Not surprising, feminists have been here frustrated at every turn, even as they continue to successfully extend and defend the accomplishments of the second wave. This pattern of tremendous gains on the one hand, and abysmal failure on the other, is reflected in the new gender order.

It is not too much of an exaggeration to say that liberal feminism is now hegemonic in U.S. culture and politics.  Of course, this worldview continues to be contested, especially by a religious right which wants to restore the patriarchal family household.

But while social conservatives have caused both feminist and gay rights organizations much pain, they have achieved no definitive victories.  Posing a very broad socially conservative agenda, the right has been successful in attacking only relatively powerless groups.

For example, they have curtailed access to abortion for teenagers (with parental notification and consent laws), for rural women and for poor women (denying funding for abortions through public health provision), and forced public schools to include “abstinence” in sex education.  But they have not been able to roll back the clock on the sexual revolution.

In this particular battle they are up against not only a well-organized, well-funded and persistent “pro-choice” political lobby (that includes but is not limited to feminist organizations) but also powerful market forces that are driving the pervasive commodification of women’s sexuality.

The same can be said for their backlash movement against homosexuality.  The right has done better here, but is slowly being pushed back, partly because mainstream gay rights groups have increasing political clout, partly because the gay community has access to economic resources, partly because mainstream civil rights groups and unions have been won over to support gay rights, and partly because niche marketing has promoted gay visibility in the media.

Organizations that defend and support “women’s interests” have maintained a firm foothold in the U.S. political scene.  Feminist organizations have a legitimate voice, can amass financial resources, and influence politics when they remain within the terms of this now dominant political discourse.  They draw broad support from women insofar as they focus on equality of opportunity rather than equality of result, and on individual rights rather than group rights.

The declining numbers of women who identify explicitly with feminism reflect the highly selective and limited incorporation of second-wave feminist ideas into both social practice and culture.  Insofar as feminism (in comparison to “the women’s movement”) signifies a “gender first” political activism, radicalism, and separation from men it carries a challenge that, for many women, is either too scary or too far from the dilemmas that shape their daily lives.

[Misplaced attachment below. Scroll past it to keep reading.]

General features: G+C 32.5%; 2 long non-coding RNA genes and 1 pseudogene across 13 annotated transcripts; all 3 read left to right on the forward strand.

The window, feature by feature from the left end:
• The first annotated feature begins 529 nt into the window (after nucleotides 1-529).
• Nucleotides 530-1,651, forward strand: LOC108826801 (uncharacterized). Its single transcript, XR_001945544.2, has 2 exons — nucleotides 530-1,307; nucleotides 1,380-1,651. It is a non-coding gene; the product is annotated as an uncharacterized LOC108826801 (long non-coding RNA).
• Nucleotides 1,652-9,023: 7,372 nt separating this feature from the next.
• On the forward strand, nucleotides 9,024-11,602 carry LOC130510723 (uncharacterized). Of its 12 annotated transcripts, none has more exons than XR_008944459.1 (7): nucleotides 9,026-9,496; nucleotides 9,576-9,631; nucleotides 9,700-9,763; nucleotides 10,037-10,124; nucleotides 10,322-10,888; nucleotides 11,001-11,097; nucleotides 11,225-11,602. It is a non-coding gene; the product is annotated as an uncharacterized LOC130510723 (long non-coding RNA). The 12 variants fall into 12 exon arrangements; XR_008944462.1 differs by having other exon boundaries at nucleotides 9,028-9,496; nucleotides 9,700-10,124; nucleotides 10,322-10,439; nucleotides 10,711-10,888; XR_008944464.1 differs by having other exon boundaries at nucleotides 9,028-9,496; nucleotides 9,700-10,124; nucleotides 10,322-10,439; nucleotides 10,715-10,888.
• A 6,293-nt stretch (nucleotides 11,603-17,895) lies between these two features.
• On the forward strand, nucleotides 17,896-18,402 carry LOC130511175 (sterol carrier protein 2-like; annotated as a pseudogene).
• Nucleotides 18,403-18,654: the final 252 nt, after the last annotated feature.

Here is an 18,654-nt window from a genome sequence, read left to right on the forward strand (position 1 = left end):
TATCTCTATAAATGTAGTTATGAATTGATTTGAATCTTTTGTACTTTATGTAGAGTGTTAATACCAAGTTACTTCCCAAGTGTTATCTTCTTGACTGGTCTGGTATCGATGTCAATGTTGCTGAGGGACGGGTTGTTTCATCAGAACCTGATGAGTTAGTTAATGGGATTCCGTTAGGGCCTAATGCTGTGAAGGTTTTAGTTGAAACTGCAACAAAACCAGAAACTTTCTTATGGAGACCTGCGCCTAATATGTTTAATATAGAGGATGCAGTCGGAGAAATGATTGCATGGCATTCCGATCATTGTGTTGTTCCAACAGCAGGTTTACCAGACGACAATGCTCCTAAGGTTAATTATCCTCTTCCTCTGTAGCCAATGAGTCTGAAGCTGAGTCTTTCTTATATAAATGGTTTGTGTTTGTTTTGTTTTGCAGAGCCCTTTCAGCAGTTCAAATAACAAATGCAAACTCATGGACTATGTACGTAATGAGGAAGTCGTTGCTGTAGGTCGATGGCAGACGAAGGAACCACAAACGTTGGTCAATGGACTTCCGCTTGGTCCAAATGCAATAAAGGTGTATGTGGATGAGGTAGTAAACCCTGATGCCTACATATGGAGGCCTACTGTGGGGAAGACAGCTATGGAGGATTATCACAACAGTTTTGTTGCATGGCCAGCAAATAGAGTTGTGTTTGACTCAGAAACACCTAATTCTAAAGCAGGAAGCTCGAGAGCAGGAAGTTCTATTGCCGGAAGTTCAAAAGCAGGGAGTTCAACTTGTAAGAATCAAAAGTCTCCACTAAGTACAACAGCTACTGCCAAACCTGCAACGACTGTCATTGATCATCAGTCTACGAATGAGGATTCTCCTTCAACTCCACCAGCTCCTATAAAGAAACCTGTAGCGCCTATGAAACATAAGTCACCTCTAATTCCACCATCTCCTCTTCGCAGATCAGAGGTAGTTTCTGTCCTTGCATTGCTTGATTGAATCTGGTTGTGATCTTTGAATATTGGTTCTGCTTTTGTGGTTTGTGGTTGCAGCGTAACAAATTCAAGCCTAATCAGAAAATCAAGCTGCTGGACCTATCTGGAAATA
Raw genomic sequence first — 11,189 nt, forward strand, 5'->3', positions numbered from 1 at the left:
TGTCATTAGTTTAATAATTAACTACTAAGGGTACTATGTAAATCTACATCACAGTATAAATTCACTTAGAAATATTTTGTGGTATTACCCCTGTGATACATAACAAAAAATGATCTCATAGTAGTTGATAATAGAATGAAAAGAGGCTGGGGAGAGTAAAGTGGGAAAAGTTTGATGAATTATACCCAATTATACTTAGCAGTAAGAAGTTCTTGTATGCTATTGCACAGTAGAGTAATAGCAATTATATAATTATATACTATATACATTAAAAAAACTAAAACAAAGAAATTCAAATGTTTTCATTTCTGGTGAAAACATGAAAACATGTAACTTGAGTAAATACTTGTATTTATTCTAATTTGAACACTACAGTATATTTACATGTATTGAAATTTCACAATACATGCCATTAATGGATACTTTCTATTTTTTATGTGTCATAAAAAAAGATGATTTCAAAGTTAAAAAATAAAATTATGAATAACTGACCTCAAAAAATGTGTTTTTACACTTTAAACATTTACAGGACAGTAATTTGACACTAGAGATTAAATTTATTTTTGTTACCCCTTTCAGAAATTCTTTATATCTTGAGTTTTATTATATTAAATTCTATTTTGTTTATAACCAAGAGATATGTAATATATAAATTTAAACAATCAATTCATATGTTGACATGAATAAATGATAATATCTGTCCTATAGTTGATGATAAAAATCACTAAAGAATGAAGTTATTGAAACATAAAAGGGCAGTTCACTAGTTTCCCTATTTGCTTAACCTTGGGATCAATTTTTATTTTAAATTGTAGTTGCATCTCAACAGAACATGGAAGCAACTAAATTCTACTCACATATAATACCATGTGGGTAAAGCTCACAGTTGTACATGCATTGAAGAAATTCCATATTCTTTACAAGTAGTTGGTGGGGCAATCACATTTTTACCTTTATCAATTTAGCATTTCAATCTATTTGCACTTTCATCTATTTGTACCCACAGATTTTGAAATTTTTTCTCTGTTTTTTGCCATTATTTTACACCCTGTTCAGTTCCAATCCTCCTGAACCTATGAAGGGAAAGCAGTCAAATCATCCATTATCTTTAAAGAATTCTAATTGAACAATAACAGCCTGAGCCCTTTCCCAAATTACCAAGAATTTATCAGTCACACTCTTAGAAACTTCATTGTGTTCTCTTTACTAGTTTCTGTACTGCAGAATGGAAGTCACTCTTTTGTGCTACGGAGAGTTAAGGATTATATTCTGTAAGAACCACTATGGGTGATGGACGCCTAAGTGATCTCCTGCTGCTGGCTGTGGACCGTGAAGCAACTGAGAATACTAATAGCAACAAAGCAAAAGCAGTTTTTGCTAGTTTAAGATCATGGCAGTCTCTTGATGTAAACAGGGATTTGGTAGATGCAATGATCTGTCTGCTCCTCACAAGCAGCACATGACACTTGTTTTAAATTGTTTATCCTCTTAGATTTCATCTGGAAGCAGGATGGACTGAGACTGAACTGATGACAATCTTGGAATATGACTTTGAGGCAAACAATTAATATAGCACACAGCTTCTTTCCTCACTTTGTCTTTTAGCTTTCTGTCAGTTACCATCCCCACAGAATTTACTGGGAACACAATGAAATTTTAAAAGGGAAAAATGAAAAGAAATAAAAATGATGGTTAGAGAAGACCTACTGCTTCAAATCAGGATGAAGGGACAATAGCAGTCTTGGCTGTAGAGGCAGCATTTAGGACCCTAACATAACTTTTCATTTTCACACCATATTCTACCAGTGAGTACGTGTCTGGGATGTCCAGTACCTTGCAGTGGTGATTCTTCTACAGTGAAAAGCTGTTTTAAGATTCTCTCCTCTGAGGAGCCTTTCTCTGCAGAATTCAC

It is not the “backlash” politics of the reactionary right but rather the triumph of neoliberalism that is feminism’s great challenge.  The celebration of the market and the demonization of the welfare state; the assertion of paid work as a moral good; and the invocation of “self-sufficiency” and “independence” as the touchstones of respectable adulthood—these are at the heart of what might be called, in contrast to the religious right, the modernizing right.

Although the “new” Democratic party puts a slightly more populist spin on this basic conservative message, Democrats have essentially adopted it. Witness Clinton’s vicious campaign to “end welfare as we know it,” which culminated in the Personal Responsibility and Work Opportunity Act of 1996 abolishing single mothers’ federal entitlement to income support.

By no accident was Clinton surrounded by several Black women, former welfare mothers, when he signed that bill. Clinton’s rhetoric about welfare’s “cycle of dependence” not only reproduced rather than challenged the racist figuration of poor Black women as undeserving welfare queens.  He also adopted the modernizing right’s discourse arguing that welfare reform would give single mothers “a hand up” rather than “a handout.”

This framing delegitimizes government efforts to improve the lives of people collectively through public spending (a handout).  Instead, the role of the state is only to “help” individuals enter into the market, where they can enjoy the supposedly equal opportunities for upward mobility that await those willing to make the effort.

The dominance of the modernizing right is made possible by the disorganization and weakness of the social forces that are the traditional base of the Democratic Party.  A highly competitive and turbulent economy now dominates life in the United States.